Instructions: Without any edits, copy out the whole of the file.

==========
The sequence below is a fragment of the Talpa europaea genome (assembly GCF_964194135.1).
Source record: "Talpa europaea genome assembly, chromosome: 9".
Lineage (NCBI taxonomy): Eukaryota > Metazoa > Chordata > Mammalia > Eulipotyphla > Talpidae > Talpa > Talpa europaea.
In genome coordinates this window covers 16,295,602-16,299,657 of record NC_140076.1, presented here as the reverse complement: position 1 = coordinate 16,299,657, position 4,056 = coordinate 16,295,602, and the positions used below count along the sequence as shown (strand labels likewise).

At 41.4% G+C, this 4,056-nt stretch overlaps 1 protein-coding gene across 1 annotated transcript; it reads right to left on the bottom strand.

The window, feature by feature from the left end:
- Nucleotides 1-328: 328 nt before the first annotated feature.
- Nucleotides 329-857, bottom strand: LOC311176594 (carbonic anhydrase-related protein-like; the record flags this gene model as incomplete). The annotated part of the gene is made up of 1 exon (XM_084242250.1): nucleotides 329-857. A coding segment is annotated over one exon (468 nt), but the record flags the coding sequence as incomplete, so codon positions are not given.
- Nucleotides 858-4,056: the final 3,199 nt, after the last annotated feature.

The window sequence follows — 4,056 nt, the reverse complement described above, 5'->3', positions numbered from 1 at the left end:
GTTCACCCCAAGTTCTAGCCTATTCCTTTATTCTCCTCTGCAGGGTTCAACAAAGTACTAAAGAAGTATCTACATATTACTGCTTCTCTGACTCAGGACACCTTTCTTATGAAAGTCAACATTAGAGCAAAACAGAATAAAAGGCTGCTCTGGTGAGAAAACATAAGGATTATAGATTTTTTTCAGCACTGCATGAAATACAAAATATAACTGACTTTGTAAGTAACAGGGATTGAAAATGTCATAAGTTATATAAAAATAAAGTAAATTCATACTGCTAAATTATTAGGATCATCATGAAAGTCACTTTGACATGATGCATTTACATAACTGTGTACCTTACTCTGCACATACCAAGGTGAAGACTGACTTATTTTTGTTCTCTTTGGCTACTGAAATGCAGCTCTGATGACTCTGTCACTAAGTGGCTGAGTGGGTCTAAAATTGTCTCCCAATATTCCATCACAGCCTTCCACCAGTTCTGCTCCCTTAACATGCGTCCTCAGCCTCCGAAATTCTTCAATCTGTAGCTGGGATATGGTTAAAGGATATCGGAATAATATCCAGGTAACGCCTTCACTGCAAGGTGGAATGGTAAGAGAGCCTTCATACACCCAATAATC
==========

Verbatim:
The sequence below is a fragment of the Talpa europaea genome (assembly GCF_964194135.1).
Source record: "Talpa europaea genome assembly, chromosome: 9".
Lineage (NCBI taxonomy): Eukaryota > Metazoa > Chordata > Mammalia > Eulipotyphla > Talpidae > Talpa > Talpa europaea.
In genome coordinates this window covers 16,295,602-16,299,657 of record NC_140076.1, presented here as the reverse complement: position 1 = coordinate 16,299,657, position 4,056 = coordinate 16,295,602, and the positions used below count along the sequence as shown (strand labels likewise).

At 41.4% G+C, this 4,056-nt stretch overlaps 1 protein-coding gene across 1 annotated transcript; it reads right to left on the bottom strand.

The window, feature by feature from the left end:
- Nucleotides 1-328: 328 nt before the first annotated feature.
- Nucleotides 329-857, bottom strand: LOC311176594 (carbonic anhydrase-related protein-like; the record flags this gene model as incomplete). The annotated part of the gene is made up of 1 exon (XM_084242250.1): nucleotides 329-857. A coding segment is annotated over one exon (468 nt), but the record flags the coding sequence as incomplete, so codon positions are not given.
- Nucleotides 858-4,056: the final 3,199 nt, after the last annotated feature.

The window sequence follows — 4,056 nt, the reverse complement described above, 5'->3', positions numbered from 1 at the left end:
GTTCACCCCAAGTTCTAGCCTATTCCTTTATTCTCCTCTGCAGGGTTCAACAAAGTACTAAAGAAGTATCTACATATTACTGCTTCTCTGACTCAGGACACCTTTCTTATGAAAGTCAACATTAGAGCAAAACAGAATAAAAGGCTGCTCTGGTGAGAAAACATAAGGATTATAGATTTTTTTCAGCACTGCATGAAATACAAAATATAACTGACTTTGTAAGTAACAGGGATTGAAAATGTCATAAGTTATATAAAAATAAAGTAAATTCATACTGCTAAATTATTAGGATCATCATGAAAGTCACTTTGACATGATGCATTTACATAACTGTGTACCTTACTCTGCACATACCAAGGTGAAGACTGACTTATTTTTGTTCTCTTTGGCTACTGAAATGCAGCTCTGATGACTCTGTCACTAAGTGGCTGAGTGGGTCTAAAATTGTCTCCCAATATTCCATCACAGCCTTCCACCAGTTCTGCTCCCTTAACATGCGTCCTCAGCCTCCGAAATTCTTCAATCTGTAGCTGGGATATGGTTAAAGGATATCGGAATAATATCCAGGTAACGCCTTCACTGCAAGGTGGAATGGTAAGAGAGCCTTCATACACCCAATAATC